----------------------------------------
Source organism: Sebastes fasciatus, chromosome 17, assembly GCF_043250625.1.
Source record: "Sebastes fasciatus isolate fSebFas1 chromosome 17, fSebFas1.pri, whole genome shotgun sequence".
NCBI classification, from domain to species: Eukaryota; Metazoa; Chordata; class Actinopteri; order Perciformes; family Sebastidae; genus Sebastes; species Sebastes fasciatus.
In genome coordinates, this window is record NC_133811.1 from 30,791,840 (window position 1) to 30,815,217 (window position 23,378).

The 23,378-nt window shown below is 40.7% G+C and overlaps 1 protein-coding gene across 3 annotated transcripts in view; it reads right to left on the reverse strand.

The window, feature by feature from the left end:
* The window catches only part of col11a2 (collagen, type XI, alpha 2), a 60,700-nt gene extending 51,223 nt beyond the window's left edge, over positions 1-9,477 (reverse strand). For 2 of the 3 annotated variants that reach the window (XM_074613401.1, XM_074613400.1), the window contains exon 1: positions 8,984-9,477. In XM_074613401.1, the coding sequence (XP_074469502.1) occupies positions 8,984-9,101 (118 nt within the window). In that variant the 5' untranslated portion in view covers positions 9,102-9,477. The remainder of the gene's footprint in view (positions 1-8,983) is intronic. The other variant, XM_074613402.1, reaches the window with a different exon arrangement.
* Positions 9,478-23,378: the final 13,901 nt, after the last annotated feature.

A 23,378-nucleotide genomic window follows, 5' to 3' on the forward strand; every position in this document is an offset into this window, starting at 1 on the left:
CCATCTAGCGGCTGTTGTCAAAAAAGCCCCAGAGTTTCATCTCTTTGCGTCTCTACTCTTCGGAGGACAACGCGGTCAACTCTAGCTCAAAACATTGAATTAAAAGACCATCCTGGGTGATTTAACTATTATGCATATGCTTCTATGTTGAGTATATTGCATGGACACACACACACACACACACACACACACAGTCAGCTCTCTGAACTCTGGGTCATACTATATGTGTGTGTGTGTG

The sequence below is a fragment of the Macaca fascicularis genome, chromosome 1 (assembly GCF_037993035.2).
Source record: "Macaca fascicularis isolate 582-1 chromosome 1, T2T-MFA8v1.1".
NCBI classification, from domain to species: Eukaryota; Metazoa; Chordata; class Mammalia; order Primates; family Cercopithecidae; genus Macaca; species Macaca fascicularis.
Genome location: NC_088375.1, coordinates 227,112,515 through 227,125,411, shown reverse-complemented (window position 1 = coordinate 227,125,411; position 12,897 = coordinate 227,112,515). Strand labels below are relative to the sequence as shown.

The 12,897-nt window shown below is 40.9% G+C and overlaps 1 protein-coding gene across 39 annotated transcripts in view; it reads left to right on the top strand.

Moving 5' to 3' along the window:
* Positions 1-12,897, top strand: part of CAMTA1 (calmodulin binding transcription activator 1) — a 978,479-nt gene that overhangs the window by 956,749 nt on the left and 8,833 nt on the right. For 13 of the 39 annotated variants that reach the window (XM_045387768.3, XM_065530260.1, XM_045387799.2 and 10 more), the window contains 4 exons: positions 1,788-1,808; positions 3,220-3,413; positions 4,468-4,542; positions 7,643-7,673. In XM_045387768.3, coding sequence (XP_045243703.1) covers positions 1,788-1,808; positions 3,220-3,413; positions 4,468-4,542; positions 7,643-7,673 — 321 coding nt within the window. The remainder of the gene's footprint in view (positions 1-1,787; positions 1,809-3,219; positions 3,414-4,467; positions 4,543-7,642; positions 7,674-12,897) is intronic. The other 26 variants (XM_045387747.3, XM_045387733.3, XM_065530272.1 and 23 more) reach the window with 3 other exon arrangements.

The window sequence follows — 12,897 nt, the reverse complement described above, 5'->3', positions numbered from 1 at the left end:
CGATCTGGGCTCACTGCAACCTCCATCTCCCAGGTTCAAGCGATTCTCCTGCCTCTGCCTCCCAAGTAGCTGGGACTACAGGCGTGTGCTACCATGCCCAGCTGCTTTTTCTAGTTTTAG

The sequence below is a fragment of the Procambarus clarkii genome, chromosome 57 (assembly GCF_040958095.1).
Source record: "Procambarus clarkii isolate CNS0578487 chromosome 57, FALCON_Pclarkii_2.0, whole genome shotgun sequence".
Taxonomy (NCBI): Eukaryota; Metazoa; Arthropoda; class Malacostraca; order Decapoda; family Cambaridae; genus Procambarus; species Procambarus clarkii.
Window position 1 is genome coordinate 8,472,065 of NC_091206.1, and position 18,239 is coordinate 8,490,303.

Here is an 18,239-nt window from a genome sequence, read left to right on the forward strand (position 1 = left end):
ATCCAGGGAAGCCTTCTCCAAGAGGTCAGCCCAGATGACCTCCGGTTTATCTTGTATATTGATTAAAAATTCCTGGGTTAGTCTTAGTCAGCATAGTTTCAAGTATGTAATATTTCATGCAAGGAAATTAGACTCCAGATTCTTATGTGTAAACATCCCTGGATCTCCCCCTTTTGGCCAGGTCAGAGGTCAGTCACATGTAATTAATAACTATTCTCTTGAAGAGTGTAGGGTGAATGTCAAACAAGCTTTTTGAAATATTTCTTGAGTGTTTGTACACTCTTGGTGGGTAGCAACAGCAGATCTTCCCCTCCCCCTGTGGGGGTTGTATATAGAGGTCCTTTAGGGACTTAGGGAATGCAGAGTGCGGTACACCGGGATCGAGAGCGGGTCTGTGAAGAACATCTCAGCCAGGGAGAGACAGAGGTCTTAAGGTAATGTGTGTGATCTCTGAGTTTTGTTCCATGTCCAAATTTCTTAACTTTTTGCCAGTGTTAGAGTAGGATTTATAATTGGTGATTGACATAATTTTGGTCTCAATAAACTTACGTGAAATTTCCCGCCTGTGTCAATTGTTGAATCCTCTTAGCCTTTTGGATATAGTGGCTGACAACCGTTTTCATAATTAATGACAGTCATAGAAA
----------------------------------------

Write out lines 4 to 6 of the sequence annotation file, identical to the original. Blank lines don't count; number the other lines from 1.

In genome coordinates, this window is record NC_133811.1 from 30,791,840 (window position 1) to 30,815,217 (window position 23,378).

The 23,378-nt window shown below is 40.7% G+C and overlaps 1 protein-coding gene across 3 annotated transcripts in view; it reads right to left on the reverse strand.

The window, feature by feature from the left end: